7 Intelligences


Every child has at least seven ways of being smart or seven intelligences. Each way is important. Your child may be stronger in some ways than in others. This section explains how children are smart at different ages in their development. It also has ideas to help children grow in each of these 7 ways. These activities are just ideas to get you started. The most important thing is to have fun with your child while learning. You are your child's first and most important teacher. You will know by watching your child if he likes an activity. If he is bored or wants to do something else, change the activity.

The IQ test as we know it today grew out of the work of French psychologist Alfred Binet, who, in the early years of the 20th century, devised a test to identify children whose learning problems required remedial education. Over the years it has become the standard measure of intelligence while provoking fierce, passionate debate among academics, educators, and lay public. Typically, the IQ test predominantly measures an individual’s ability with linguistic and logical-mathematical challenges as well as some visual and spatial tasks.

In 1983, Dr. Howard Gardner, professor of education at Harvard University, developed “The theory of multiple intelligences”. It suggests that the traditional notion of intelligence, based on IQ. testing, is far too limited. Instead, Howard Gardner proposes eight different intelligences to account for a broader range of human potential in children and adults. These intelligences are:

  • Linguistic
  • Logical-mathematical
  • Visual-Spatial
  • Bodily-Kinesthetic
  • Musical
  • Interpersonal
  • Intrapersonal

Howard Gardner says that our schools and culture focus most of their attention on linguistic and logical-mathematical intelligence. We respect the highly articulate or logical people of our culture. However, Howard Gardner says that we should also place equal attention on individuals who show gifts in the other intelligences: the artists, architects, musicians, naturalists, designers, dancers, therapists, entrepreneurs, and others who enrich the world in which we live. Unfortunately, many children who have these gifts don’t receive much reinforcement for them in school. Many of these children, in fact, end up being labelled “learning disabled,” “ADD (attention deficit disordered)”, or simply underachievers, when their unique ways of thinking and learning aren’t addressed by a heavily linguistic or logical-mathematical classroom.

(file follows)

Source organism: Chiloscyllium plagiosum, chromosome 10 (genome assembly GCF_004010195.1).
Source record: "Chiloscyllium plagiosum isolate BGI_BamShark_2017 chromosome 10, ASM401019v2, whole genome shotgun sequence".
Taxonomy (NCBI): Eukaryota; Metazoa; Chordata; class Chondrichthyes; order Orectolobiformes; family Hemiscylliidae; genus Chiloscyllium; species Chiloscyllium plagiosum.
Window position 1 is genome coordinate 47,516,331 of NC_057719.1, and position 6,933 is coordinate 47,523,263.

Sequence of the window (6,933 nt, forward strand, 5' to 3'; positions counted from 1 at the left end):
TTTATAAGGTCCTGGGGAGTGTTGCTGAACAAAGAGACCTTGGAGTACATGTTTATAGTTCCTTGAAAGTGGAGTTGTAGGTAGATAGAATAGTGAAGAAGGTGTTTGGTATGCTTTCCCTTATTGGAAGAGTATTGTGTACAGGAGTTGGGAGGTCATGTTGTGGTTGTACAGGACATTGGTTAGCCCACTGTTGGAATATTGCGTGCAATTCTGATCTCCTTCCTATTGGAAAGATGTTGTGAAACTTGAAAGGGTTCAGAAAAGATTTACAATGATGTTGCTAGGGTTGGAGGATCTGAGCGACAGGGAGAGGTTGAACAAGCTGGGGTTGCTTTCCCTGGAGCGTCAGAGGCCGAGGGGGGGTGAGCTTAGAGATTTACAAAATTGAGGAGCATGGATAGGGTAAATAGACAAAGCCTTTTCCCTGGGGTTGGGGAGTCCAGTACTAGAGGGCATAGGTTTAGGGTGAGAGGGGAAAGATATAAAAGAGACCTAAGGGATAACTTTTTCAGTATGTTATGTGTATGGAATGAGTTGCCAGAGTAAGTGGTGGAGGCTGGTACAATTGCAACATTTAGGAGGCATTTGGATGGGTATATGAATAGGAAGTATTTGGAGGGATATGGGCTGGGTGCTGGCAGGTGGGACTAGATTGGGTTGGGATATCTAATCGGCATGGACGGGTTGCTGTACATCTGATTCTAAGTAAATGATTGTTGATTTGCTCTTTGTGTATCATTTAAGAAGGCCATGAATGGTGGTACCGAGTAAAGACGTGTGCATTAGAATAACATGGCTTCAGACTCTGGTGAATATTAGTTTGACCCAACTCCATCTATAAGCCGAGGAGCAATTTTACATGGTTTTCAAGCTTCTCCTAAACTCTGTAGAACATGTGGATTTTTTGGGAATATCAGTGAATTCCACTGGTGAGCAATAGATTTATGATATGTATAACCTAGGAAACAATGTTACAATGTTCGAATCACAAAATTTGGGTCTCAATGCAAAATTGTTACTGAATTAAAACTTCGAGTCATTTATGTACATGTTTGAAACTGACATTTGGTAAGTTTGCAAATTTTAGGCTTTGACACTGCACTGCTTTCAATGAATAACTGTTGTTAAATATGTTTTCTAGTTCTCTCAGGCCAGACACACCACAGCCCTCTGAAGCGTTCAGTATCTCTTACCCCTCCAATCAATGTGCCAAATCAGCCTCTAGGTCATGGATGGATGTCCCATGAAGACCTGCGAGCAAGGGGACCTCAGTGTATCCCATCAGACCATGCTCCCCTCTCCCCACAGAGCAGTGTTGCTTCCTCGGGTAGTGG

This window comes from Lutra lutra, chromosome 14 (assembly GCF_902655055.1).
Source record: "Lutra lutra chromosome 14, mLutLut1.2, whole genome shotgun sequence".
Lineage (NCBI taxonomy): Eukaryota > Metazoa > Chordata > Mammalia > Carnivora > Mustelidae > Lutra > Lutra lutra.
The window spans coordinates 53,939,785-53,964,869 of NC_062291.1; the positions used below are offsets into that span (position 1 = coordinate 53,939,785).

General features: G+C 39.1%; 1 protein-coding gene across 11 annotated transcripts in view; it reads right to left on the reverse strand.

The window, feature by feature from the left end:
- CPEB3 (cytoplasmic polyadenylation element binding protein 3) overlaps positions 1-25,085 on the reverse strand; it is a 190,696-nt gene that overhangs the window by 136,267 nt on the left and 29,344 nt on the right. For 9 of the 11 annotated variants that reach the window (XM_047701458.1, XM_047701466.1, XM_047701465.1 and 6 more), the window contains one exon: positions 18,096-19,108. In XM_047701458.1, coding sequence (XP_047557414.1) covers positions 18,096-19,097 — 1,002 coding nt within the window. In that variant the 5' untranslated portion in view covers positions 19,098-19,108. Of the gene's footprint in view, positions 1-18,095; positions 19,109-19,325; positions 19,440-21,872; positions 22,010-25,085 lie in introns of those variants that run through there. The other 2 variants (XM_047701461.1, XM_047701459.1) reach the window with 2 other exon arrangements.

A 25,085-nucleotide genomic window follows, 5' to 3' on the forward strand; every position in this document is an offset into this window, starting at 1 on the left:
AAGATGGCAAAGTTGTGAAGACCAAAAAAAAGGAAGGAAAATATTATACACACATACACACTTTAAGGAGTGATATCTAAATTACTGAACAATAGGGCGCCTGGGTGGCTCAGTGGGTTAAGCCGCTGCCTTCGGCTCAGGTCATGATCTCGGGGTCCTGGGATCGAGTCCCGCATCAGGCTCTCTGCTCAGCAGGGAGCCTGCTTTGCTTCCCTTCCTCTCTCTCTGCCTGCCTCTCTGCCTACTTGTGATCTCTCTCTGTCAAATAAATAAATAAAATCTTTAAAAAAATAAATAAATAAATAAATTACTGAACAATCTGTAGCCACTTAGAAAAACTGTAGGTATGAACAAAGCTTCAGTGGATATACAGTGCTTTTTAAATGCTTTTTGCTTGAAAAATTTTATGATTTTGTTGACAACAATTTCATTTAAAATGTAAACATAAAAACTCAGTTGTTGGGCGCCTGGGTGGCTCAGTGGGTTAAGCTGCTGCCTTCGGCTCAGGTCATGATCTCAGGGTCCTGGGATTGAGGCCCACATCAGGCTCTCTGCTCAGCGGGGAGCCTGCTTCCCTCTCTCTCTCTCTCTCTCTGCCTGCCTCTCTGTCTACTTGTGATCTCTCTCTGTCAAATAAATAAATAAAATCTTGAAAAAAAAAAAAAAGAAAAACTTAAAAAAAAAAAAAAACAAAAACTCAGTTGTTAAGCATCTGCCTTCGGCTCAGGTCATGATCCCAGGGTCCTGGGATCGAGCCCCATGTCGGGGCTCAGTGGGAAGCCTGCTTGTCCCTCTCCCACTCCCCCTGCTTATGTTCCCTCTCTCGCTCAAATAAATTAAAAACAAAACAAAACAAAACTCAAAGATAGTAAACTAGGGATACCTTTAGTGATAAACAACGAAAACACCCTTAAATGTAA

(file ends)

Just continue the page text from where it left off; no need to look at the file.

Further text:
The theory of multiple intelligences proposes a major transformation in the way our schools are run. It suggests education must value all the different aspects of intelligence, not just those that can be easily measured using paper and pencil test. It suggests that teachers be trained to present their lessons in a wide variety of ways using music, co-operative learning, art activities, role play, multimedia, field trips, inner reflection, and much more.

Multiple intelligences theory also has strong implications for adult learning and development. Many adults find themselves in jobs that do not make optimal use of their most highly developed intelligences (for example, the highly bodily-kinesthetic individual who is stuck in a linguistic or logical desk-job when he or she would be much happier in a job where they could move around, such as a recreational leader, a sports coach, or physical therapist).